– If an asset is purchased for less than market value all the income derived from the asset will be NALI (including investment income and any resulting capital gain). The difference is not considered to be an in-specie contribution (noting for an in-specie contribution to occur, the contract would instead need to make it clear the fund is acquiring part of an asset).
– If an individual’s business/employment means they have skills that assist them perform trustee duties it is necessary to determine in which capacity they are acting when providing services. If they use assets of their business/employment or perform activities pursuant to a licence or qualification this may indicate they are acting in their individual capacity and the NALI provisions can apply.

Key Takeaway: The LCR is effective from 1 July 2018 so all trustees should be ensuring their SMSF is paying an arm’s length amount for any property or services they obtain. From 1 July 2022, accountants who use their practices to provide services to their SMSFs will need to charge an arm’s length amount.

Clark and CofT—Extension of time to object / Travel allowance expenses

In Clark and CofT the taxpayer sought to amend assessments for 11 income years to include travel allowance deductions, which required the Commissioner to allow additional time to object to those years that were out of time. As the taxpayer had prepared his own tax returns he had not been aware of the ability to disclose travel allowance income and claim deductions for expenses until he appointed a tax agent.

The AAT held that the long delay in lodging objections weighed against granting the extensions, whilst a significant financial benefit to the taxpayer would weigh towards the extension. However, the tax agent had assumed the reasonable travel amounts could be claimed in full each year but was unable to provide evidence that expenses of this amount had been incurred, and in many cases whether they exceeded the allowance received. On the basis that the objections were unlikely to actually lead to a reduction in tax liability the extension requests were denied.

Key Takeaway: The decision provides an example of how the Tribunal approaches the issue of granting an extension to object. However, it is also a reminder that when seeking to rely on the reasonable travel amounts to claim travel expenses a taxpayer still needs to have actually incurred these expenses and may need to provide some evidence of these if requested by the ATO.

Bozzo Family Trust v Cof SR  – Primary production land tax exemption

In Bozzo Family Trust v CofSR the Victorian Supreme Court upheld land tax assessments for land used by a family trust for a primary production business, on the basis it did not meet the exemption conditions:
– Where land is located in an urban zone in greater Melbourne the primary production type being carried on must be the principal business of the trust – although primary production on the land was significant, residential property development was the most profitable business conducted on the land.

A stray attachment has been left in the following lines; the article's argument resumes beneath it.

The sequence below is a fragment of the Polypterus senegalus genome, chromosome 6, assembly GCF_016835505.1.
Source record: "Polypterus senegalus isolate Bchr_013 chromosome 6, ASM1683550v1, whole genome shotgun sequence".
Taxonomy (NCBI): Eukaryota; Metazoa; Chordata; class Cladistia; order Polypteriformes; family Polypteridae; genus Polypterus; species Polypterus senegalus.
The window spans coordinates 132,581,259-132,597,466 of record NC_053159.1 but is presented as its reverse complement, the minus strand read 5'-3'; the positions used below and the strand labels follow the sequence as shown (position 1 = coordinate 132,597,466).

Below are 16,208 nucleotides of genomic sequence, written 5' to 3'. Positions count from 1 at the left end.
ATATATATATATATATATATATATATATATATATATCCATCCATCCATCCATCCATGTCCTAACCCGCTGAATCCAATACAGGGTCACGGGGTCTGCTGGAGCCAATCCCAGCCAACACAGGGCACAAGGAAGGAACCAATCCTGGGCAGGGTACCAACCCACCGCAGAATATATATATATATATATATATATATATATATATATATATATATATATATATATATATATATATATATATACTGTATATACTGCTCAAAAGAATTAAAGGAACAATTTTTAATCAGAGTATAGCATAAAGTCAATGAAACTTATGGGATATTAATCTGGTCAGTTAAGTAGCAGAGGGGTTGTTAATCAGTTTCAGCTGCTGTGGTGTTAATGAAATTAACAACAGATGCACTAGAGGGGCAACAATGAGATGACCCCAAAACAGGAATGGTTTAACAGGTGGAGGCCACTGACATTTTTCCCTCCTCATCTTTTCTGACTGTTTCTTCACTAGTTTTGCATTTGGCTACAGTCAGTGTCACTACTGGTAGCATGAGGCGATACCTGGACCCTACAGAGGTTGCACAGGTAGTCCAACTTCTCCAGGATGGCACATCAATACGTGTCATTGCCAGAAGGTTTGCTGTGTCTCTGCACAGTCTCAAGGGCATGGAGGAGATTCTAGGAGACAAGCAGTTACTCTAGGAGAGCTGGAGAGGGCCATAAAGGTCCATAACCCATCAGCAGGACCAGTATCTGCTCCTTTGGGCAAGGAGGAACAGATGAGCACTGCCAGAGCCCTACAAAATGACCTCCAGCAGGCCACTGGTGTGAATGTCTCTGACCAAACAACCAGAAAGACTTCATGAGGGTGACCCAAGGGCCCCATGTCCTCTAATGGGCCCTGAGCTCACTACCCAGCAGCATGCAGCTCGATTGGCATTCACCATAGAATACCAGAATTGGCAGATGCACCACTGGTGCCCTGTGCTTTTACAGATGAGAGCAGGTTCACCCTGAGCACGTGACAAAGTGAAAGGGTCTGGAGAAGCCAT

– A natural person specified as a beneficiary of the trust must be normally engaged in a substantially full-time capacity in the business of primary production of the type carried on on the land – the  relevant individual regularly participated in the business, but the extent of his other duties meant that he could not establish that this was “for a considerable part” of his time.

Data matching notice — Lifestyle assets

The ATO will acquire lifestyle assets data from insurance policies for the 2021 – 2023 income years. The data matching program will focus on the following assets valued above specified thresholds:
– Marine vessels – $100,000
– Motor vehicles & Caravans – $65,000
– Thoroughbred horses – $65,000
– Fine art – $100,000 per item
– Aircraft – $150,000

The data will be matched to improve the ATO’s compliance risk profiling of taxpayers and provide a holistic view of their assets and accumulated wealth.

Gifts & Donations

The ATO has reminded taxpayers to have good records of donations to claim tax deductions. Last year, nearly 2/3rds of claims adjusted were because taxpayers could not prove they had made the donation.

The main reasons that make a donation or gift not tax-deductible are:
– Giving to an organisation that the ATO does not endorse as a deductible gift recipient.
– Receiving a monetary or personal benefit or advantage in return for the donation
– Not keeping good records of the donations and gifts.
– Incorrectly claiming tax deductions for donations taxpayers intend to make in their will or claiming for workplace giving that has already reduced the amount of tax paid in each pay period.



The information contained in this bulletin is intended to provide general information only and is not intended to serve as tax advice. Specific advice should always be sought regarding a taxpayers’ particular circumstances. Please contact MC Tax Advisors if you would like assistance with the issues identified in this bulletin.